Tag: 14.04

How to Install Owncloud on Ubuntu 14.04 Server

I heard owncloud is awesome but I just couldn’t force myself to get it installed on my home server project until another situation lead me back to it – the need for a self-owned calendar instead of one that relies on some other cloud service.  I didn’t want my daily schedule on someone’s server to view.  After trying may supposedly simple solutions to synch a calendar to all my devices, oddly I was brought back to owncloud.  Not only did it solve my calendar situation (so far) but it seems like I have pretty much just removed the need for Pogoplug as well.  I wasn’t comfortable with pogoplug because I had to log in through their website…

Anyways, to make this long story shorter, after searching and trying this and that, this tutorial turned out to be the best and most simple tutorial for installing owncloud successfully on an Ubuntu 14.04 server.  Enjoy!

Tutorial for installing Owncloud on Ubuntu Server 14.04

I should note that there was a small issue, if i recall correctly in the commands in the tutorial above and it was ultimately resolved in this even more simple tutorial.  If yours doesn’t install perfectly following above, revert immediately to this one and it should be great.  Maybe even start with this one, ha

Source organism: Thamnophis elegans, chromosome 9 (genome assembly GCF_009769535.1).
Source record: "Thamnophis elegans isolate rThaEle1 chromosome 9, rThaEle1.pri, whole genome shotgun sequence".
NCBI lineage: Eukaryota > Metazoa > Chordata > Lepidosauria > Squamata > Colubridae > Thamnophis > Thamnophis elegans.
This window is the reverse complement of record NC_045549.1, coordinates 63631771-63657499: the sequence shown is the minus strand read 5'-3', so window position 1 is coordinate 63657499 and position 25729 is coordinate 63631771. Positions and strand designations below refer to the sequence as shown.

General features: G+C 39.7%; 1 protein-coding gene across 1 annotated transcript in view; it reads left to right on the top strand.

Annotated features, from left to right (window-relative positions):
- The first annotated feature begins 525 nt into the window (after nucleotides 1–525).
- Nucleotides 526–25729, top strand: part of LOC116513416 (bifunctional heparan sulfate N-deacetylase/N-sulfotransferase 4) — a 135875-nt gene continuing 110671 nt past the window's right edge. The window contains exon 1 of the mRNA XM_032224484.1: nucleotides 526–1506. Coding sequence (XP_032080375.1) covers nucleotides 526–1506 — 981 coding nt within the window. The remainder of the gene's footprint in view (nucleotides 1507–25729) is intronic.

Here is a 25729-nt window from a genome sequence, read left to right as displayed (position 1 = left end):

owncloud install package page

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Getting an Ubuntu Server Up and Running from Start to Finish: 14.04

All I wanted to do was turn an unused computer into a web host in my house so I could run wordpress on my own domain/website.  I knew Ubuntu is the best so that was my plan.  There are a lot of tutorials out there but I found it to be fragmented all over the world wide webs.

This post is to bring it all together in the steps needed so you can come back to it if you forget pieces (which I did shortly after successfully doing it). Here we go!

1. Prepare a USB drive for getting Ubuntu Server put on